Judging the Royals

Lorenzo Cain’s second inning at-bat

If you want to know where this one started to go wrong you could do a lot worse than looking at Lorenzo Cain’s second inning at-bat. The score was Twins 2, Royals 1 and Mike Moustakas led off the inning with a double. When you’re the 8-hole hitter and an important run is on second base with nobody out, your job is to make sure the tying run gets moved over to third.

Lorenzo Cain swung at the first two pitches and neither swing looked like a guy trying to punch the ball to the right side of the infield. Once Cain got to two strikes he didn’t choke up, didn’t cut down on his swing—he was still swinging from the heels. Cain’s final swing was so hard he spun off the ball; no chance of hitting the ball to the right side and moving Moustakas over to third base.

Take a bad situational at-bat and the baseball gods tend to punish you; Alcides Escobar hit a fly ball to left field that would have been plenty deep enough to score Moustakas if only Moustakas had been on third base.

The score should have been tied after two innings. Maybe things would have been different then, maybe not, but you can be sure that a team that wants to have a shot at the playoffs has to execute the fundamentals of the game. The Royals failed to do that and lost this game to the Twins, 10-1—and it may have started to go wrong with Lorenzo Cain’s second inning at bat.


Pay attention to a Royals player after he gets a base hit. If he turns to the dugout and makes some kind of personalized sign, he’s


. The guys who participate make their signal to the dugout and the guys in the dugout make a signal back. It’s supposed to build team spirit and show camaraderie among players—but most veteran players hate it.

Eric Hosmer signaled after his first inning single and Mike Moustakas had a few signs of his own after his second-inning double. But while a player is making signs to his buddies, the coaches have to wait to get their attention to give the signs that matter. Very few players are going so good they can afford to get distracted by good-looking women in the stands, having a conversation with opposing players or—in this case—signaling.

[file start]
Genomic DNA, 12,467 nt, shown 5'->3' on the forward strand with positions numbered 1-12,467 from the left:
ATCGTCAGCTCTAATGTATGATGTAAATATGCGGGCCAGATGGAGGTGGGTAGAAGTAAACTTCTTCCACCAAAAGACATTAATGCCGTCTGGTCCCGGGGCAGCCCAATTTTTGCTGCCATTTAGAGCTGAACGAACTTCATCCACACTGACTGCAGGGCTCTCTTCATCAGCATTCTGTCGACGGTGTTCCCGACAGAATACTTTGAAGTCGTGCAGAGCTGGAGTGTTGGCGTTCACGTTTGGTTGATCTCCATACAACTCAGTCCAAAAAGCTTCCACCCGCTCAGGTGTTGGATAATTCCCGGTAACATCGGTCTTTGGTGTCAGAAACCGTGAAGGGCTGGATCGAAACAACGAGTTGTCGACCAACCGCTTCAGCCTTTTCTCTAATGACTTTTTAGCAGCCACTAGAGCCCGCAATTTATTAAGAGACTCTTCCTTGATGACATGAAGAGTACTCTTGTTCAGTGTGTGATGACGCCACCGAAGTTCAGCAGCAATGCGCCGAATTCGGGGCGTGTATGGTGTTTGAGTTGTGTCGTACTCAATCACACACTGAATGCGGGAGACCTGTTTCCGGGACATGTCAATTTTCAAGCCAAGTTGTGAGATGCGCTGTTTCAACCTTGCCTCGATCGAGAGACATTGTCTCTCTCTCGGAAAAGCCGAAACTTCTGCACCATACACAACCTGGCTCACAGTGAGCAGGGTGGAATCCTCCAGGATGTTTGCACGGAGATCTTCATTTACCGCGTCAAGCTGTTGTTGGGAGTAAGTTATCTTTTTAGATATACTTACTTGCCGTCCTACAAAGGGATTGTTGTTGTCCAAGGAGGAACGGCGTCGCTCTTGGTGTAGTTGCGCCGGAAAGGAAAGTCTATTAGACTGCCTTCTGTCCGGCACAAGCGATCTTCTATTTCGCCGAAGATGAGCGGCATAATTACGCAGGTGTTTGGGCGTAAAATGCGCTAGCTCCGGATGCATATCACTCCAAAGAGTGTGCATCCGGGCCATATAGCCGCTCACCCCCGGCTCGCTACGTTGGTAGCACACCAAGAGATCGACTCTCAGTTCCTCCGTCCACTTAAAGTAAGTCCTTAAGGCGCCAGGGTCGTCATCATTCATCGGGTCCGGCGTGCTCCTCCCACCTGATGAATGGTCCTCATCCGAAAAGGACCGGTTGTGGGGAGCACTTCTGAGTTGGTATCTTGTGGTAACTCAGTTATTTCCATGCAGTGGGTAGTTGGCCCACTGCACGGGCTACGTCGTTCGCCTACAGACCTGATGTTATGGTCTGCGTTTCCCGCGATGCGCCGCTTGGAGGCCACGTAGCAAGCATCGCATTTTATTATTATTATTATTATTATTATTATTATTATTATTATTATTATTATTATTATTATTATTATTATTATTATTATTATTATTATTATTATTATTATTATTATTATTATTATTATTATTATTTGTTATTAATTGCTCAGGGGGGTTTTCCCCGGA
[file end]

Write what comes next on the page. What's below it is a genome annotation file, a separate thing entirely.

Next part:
The first inning

The Royals scored one run and that came in the first inning. With one out Omar Infante and Eric Hosmer singled and then—with Billy Butler at the plate—Twins starting pitcher Kyle Gibson threw a wild pitch. Infante got a good read and moved up to third, Hosmer did not leave first. Not moving up on the wild pitch kept the double play in order and Billy Butler almost hit into another one. If shortstop Pedro Florimon had not bobbled the ball the Twins would have turned two to end the inning and the Royals would have been shut out. Instead—because of Infante’s heads-up base running—the Royals picked up their first and only run of the night.

The Twins scored their second run in the bottom of the first when Jason Kubel hit a fly ball to right field and Nori Aoki couldn’t find the wall. Ideally an outfielder hits the warning track, puts his hand up, finds the wall and then comes away from the wall to make the catch. Aoki hit the warning track and slowed down, apparently unsure of where the wall was. You’ve got to know how many strides it takes to cross the track and have a pretty good idea of when you’ll be arriving at the wall. When a player is unfamiliar with a ballpark, that’s the kind of stuff that gets dealt with during early work or batting practice.

Game notes

*Twins catcher Kurt Suzuki had lime green fingernails, but it wasn’t a fashion statement. If a pitcher has a hard time seeing the signs, some catchers will paint their fingernails. Back in the day they’d just get some of the base line’s chalk on their fingers and if that

didn’t work they’d go to a

touch system.

If the catcher touched a certain spot—say face mask—it would mean throw a certain pitch—say fastball.

*There wasn’t a lot to like about this game, but Eric Hosmer made a very nice defensive play to end the fourth inning. (I wanted to find something

positive to say about this game and there it was.)

*Michael Mariot pitched his first inning of big league baseball and it went very well—he struck out a future Hall of Famer, Joe Mauer—and wound up with an ERA of 0.00. Unfortunately, Mariot was sent back out to pitch his


inning of big league baseball and things didn’t go so hot; he walked two, gave up a double and wound up with an ERA of 9.00. Sometimes it’s better to quit when you’re ahead; especially when you’re already losing 7-1.

*Kelvin Herrera threw 29 pitches in the eighth inning. Three of them were curves, one was a changeup. If you’re odds of getting a fastball are 25 to 4, why look for anything else?

One of the theories about Kelvin Herrera is that he’s a whole lot better when he changes speeds. That makes Herrera like just about every other pitcher in the known universe. Watch the scoreboard radar gun; if he’s throwing in the upper nineties or breaks the century mark, that’s his fastball. If you see a pitch in the upper eighties that’s his changeup and if you see a pitch in the upper seventies that his curve. If you see all three he’s changing speeds; if it’s nothing but fastballs don’t be stunned if someone times one up.


"Throwback: A Big League Catcher Tells How the Game Is Really Played" is an inside look at our national pastime, co-authored by Jason Kendall and Lee Judge. The book will be in stores on May 13th, but can be pre-ordered right now.